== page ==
When Mikhail Gorbachëv announced reforms of communism in the late 1980s, he tried to keep a lid on Ukrainian nationalism. But the collapse of the Soviet economy intensified Ukrainians’ resentment about their treatment by Moscow. Leonid Kravchuk, the communist leader in Kyiv, sniffed the nationalist wind in 1991 and aligned himself with Ukrainian opinion by demanding a referendum on independence. That December, after Ukraine voted overwhelmingly to secede, the USSR fell apart – an event described by Putin as the century’s ‘greatest geopolitical catastrophe’.
Throughout the 1990s the Ukrainian economy was in a deep depression and was mocked by Russian rulers who themselves had little to boast about. Ukraine’s politics, however, were looser than Russia’s. In the present century they have given rise to presidential electoral contests won by candidates who wanted close ties with the European Union and an open democratic system under the rule of law. Under Volodymyr Zelensky this orientation was consolidated. Putin’s Crimean land grab in 2014 persuaded even the millions of pro-Russia Ukrainian citizens that Ukraine should prioritise cooperation and alliance with the West. Putin’s bullying of Russia’s ‘brother people’ turned that nation into hotbed of Ukrainian nationalism.
So how could Putin ever go about denationalising Ukraine and making it more Russia-friendly? The collapse of Ukrainian statehood now seems unlikely thanks to the bravery of its politicians and armed forces. Territorial annexation is another matter. Large parts of the Donbas, apart from Kharkiv, are occupied by Russian forces. The Black Sea coast has also been overrun. Currently what is left of Ukraine is blockaded by the Russian navy.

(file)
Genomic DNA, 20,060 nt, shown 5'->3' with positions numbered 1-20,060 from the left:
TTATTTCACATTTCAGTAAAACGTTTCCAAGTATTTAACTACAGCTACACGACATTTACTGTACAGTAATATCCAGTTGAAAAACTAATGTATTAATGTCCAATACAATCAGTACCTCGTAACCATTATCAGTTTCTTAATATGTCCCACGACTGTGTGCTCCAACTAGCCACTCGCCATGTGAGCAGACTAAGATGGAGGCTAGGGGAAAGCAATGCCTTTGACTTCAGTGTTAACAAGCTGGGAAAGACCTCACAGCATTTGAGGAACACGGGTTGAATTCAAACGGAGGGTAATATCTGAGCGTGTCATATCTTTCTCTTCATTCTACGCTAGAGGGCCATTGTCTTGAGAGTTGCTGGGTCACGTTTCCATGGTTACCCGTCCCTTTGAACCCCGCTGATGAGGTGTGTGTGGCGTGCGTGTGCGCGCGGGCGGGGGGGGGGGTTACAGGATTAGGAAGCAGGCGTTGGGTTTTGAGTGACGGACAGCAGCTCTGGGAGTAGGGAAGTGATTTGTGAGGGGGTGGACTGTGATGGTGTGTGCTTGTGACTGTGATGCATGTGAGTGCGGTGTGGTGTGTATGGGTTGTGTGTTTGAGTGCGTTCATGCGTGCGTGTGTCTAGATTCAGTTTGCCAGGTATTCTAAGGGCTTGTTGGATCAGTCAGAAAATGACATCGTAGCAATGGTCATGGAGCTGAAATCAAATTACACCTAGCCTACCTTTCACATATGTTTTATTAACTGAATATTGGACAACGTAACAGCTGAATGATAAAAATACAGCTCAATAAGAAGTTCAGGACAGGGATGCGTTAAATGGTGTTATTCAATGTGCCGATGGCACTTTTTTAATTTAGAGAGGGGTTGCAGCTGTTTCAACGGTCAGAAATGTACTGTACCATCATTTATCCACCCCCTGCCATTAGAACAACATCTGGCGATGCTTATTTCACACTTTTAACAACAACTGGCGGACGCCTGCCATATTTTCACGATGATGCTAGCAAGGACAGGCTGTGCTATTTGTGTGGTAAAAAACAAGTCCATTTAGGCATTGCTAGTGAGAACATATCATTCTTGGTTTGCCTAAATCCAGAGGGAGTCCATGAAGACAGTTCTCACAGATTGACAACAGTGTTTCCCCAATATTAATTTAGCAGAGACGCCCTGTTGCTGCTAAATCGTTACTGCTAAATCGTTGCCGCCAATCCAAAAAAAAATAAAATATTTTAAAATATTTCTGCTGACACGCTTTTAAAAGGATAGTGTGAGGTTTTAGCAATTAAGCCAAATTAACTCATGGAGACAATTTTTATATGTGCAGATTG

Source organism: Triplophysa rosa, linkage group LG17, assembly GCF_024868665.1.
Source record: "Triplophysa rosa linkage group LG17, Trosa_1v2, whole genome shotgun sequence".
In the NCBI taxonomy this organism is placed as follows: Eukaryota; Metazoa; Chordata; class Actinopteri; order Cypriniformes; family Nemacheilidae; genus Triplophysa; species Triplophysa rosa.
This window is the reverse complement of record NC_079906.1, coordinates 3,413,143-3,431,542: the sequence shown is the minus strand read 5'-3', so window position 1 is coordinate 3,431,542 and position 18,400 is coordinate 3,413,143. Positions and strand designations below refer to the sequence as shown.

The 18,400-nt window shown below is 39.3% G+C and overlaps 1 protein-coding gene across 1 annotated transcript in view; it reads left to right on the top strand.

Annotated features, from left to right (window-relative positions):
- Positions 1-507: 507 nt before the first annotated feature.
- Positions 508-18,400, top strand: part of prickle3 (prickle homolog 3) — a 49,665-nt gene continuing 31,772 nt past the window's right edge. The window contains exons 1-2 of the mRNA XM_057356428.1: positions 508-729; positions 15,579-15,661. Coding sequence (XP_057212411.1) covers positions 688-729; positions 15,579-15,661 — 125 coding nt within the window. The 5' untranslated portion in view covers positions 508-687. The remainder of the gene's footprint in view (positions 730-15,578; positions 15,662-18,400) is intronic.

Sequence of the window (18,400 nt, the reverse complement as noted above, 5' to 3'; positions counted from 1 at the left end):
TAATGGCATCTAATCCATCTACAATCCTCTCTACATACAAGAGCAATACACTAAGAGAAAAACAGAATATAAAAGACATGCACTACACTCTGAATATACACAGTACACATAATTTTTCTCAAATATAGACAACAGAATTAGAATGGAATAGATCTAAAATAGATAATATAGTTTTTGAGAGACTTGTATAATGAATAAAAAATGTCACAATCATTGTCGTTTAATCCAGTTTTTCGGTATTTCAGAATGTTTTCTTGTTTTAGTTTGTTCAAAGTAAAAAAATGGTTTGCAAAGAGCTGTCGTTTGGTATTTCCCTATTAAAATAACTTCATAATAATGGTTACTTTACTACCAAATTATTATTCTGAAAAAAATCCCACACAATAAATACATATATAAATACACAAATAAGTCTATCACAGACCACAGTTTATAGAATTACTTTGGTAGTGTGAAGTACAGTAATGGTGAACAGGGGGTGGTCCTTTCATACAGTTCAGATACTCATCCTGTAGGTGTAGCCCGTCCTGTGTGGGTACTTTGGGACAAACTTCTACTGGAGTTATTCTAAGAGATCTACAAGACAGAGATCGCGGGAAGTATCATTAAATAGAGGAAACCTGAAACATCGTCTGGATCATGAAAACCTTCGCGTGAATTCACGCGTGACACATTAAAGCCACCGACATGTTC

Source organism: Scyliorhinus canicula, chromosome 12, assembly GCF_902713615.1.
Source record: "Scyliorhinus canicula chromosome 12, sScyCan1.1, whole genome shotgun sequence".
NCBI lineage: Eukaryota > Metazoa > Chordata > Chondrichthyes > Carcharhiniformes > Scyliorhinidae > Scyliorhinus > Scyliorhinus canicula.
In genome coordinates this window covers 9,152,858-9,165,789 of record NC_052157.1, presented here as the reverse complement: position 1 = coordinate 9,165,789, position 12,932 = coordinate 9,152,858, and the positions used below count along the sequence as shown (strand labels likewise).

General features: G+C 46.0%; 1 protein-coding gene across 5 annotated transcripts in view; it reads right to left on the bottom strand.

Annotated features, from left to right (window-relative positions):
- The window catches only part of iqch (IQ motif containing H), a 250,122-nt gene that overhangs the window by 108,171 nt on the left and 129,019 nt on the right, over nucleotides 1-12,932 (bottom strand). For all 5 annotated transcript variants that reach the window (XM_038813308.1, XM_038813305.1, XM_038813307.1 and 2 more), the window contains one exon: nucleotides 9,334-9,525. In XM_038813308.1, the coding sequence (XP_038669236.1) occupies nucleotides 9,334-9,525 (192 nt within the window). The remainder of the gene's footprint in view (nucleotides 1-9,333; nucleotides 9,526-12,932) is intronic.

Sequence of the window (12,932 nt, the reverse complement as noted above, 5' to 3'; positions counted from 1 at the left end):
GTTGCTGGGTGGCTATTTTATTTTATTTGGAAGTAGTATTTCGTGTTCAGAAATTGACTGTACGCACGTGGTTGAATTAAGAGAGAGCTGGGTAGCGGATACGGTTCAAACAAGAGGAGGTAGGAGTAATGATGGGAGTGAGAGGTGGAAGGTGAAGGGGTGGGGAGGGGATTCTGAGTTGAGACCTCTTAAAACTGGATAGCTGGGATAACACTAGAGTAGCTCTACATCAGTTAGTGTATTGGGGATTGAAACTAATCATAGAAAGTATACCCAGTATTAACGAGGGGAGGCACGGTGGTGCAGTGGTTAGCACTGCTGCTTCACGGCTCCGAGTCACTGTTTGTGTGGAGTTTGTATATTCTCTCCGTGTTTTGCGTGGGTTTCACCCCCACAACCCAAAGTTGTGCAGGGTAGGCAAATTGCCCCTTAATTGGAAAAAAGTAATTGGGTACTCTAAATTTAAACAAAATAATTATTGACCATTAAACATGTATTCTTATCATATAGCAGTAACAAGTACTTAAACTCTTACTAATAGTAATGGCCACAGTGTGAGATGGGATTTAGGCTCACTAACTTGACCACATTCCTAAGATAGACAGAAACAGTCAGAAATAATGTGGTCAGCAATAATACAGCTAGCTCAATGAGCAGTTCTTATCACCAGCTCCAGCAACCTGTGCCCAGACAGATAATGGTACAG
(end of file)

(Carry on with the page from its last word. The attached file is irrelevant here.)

In order to keep hold of what he already has, Putin has imposed puppet administrations in the occupied territories. He has recognised the Donetsk and Luhansk so-called people’s republics, and he may well arrange plebiscites for their incorporation in the Russian Federation on similar terms to Crimea. He has already deported thousands of Ukrainian citizens deep into Russia. A further campaign of ethno-political cleansing is probable. The Russian language will be re-imposed. Russian business interests will be privileged. All this is possible but it would require a massive enduring presence of security forces to stamp out Ukrainian resistance.
A Russian military victory even in Donbass and along the Black Sea coast could never be without horrendous costs for Russia’s ruling group and big business. Russia would remain the world’s pariah state and economy. Resentment of Russia both in the conquered and still-free parts of Ukraine would be greater than anything known to Nicholas II, Vladimir Lenin and Joseph Stalin. Putin will surely at some point – let’s hope it is soon – be asked whether his ‘special military operation’ was worth it all. And it will be the Russians, including some of their ruling group, who will be putting the question.